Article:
New regulations for Florida Keys permit would heighten protections during the spring-spawn timeframe 

To ramp up safeguards for spawning permit on the prowl, Florida Fish and Wildlife commissioners will consider adding the month of April to the preexisting no-take closure inside the state’s Special Permit Zone (SPZ)—the waters south of Cape Florida in the Atlantic and south of Cape Sable in the Gulf.

The SPZ’s current no-harvest window—which does allow for catch-and-release fishing—runs May through July. The Lower Keys Guides Association (LKGA) supports adding April to the mix.

“It’s pretty simple, we don’t want the fish to be harvested while they’re spawning,” says LKGA president, Doug Kilpatrick. “We’re seeing too many pics of spearfishers on Facebook, holding dead permit. The fish have holes in their heads, eggs in their bellies. Permit need to be able to release those eggs. Let’s let them make some babies.”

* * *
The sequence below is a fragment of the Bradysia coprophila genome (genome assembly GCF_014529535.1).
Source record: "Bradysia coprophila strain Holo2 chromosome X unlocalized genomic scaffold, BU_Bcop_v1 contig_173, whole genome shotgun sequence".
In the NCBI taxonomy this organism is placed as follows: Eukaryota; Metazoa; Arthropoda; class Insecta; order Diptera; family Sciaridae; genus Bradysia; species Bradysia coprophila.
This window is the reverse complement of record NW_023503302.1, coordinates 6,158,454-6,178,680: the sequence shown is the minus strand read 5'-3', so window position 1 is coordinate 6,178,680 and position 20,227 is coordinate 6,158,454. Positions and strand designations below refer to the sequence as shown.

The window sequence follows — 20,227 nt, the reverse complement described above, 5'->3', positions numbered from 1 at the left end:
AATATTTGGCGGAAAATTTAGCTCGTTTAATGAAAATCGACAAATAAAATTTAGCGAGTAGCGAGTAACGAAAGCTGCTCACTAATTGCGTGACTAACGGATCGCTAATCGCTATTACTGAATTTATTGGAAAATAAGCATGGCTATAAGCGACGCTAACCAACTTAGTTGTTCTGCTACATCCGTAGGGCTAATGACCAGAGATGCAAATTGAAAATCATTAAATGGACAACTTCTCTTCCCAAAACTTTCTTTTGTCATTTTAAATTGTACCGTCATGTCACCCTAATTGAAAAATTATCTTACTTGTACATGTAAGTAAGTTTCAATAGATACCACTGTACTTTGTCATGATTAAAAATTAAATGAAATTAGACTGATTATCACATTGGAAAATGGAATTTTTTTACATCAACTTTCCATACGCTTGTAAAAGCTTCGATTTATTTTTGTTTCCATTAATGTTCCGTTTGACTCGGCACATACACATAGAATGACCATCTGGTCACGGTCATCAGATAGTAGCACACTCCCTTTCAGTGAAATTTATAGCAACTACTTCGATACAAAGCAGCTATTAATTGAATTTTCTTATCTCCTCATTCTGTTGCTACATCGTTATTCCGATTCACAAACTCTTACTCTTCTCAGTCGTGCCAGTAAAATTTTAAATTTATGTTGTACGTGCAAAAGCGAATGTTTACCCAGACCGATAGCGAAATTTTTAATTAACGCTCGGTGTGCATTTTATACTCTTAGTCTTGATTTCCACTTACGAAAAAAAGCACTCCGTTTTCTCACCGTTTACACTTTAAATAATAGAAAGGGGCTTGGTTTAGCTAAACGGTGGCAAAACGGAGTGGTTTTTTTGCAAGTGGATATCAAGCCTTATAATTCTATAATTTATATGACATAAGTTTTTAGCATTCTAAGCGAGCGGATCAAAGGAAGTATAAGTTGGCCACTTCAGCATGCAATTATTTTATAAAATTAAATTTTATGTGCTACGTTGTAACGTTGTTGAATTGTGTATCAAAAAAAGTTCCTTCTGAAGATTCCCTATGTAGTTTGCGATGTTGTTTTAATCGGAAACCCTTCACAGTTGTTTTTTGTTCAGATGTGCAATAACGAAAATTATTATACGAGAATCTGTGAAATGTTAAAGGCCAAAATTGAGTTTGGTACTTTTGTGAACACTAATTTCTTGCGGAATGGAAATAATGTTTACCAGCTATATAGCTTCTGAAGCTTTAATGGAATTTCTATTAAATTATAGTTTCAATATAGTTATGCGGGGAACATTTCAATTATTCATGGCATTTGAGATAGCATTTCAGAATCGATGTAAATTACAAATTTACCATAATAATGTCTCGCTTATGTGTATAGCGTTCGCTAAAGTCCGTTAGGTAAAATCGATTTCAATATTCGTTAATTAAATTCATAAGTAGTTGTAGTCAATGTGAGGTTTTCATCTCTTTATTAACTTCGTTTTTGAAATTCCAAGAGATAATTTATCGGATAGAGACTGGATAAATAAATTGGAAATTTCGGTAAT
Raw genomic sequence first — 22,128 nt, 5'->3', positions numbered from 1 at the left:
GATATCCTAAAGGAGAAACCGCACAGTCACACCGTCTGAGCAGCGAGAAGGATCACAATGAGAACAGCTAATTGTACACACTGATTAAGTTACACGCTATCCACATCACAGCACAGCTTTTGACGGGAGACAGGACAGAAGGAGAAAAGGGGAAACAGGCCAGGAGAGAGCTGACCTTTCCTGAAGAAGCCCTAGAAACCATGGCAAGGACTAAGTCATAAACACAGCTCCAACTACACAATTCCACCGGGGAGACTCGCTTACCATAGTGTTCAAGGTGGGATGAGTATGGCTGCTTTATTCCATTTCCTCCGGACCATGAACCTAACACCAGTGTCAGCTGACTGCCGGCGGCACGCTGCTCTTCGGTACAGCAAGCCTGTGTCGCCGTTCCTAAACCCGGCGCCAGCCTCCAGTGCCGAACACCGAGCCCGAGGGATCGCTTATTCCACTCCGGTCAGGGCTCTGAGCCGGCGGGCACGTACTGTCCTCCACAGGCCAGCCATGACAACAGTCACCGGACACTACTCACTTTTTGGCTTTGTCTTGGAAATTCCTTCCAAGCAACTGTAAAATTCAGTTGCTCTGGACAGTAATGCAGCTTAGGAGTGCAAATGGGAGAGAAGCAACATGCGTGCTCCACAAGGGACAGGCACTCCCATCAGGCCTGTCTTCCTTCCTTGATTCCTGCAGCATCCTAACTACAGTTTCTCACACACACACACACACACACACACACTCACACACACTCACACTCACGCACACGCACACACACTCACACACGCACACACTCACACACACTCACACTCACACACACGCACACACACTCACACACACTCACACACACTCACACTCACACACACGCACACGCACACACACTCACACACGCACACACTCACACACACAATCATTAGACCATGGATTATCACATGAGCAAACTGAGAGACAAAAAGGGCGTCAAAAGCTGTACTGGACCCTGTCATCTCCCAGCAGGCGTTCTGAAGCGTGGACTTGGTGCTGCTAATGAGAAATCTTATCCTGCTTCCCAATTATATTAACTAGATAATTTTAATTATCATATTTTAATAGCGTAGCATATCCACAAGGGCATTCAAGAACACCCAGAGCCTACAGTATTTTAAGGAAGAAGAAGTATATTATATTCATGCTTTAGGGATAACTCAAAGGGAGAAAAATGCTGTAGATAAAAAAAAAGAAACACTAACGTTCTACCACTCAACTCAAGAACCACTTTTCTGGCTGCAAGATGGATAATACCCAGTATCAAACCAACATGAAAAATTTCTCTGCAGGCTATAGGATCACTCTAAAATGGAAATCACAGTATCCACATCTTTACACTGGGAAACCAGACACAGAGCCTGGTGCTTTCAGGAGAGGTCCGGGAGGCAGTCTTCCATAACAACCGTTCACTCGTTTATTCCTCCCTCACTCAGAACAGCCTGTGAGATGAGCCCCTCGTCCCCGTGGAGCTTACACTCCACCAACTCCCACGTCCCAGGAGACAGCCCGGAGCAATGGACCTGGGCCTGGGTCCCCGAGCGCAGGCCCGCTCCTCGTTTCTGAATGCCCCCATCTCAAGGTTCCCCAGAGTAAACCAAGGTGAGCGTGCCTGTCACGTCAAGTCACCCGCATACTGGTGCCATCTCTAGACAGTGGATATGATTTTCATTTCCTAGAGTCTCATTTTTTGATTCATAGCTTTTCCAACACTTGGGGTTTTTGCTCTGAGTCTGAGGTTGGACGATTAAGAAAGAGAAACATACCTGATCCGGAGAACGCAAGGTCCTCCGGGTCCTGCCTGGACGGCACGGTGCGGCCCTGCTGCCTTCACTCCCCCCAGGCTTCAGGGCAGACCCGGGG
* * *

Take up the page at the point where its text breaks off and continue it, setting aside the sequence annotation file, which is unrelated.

Historically, May has been considered the prime month for the permit spawn, a time when Keys fish set sail for offshore wrecks, where they’re generally reckless and easily targeted. Triggered by calm weather, however, earlier migrations in mid-April are occurring more frequently.

LKGA says that including April in the SPZ regs will ensure added protection for the species “during a time South Florida continues to see its largest population growth in history.”

If you can’t attend the public hearings this month, submit your support for the rule change online before Dec 7.

The upcoming Commission meeting will be held December 6-7, here:

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Tom Bie is the founder, editor, and publisher of The Drake. He started the magazine in 1998 as an annual newsprint publication based in Jackson Hole, Wyoming. He then moved it to Steamboat, Colorado (1999), Boulder, Colorado (2001), and San Clemente, California (2004), as he took jobs as managing editor at Paddler, Senior Editor at Skiing, and Editor-in-Chief at Powder, respectively. Tom and The Drake are now both based in Denver, Colorado, where The Drake is finally all grows up(Swingers, 1996) to a quarterly magazine.

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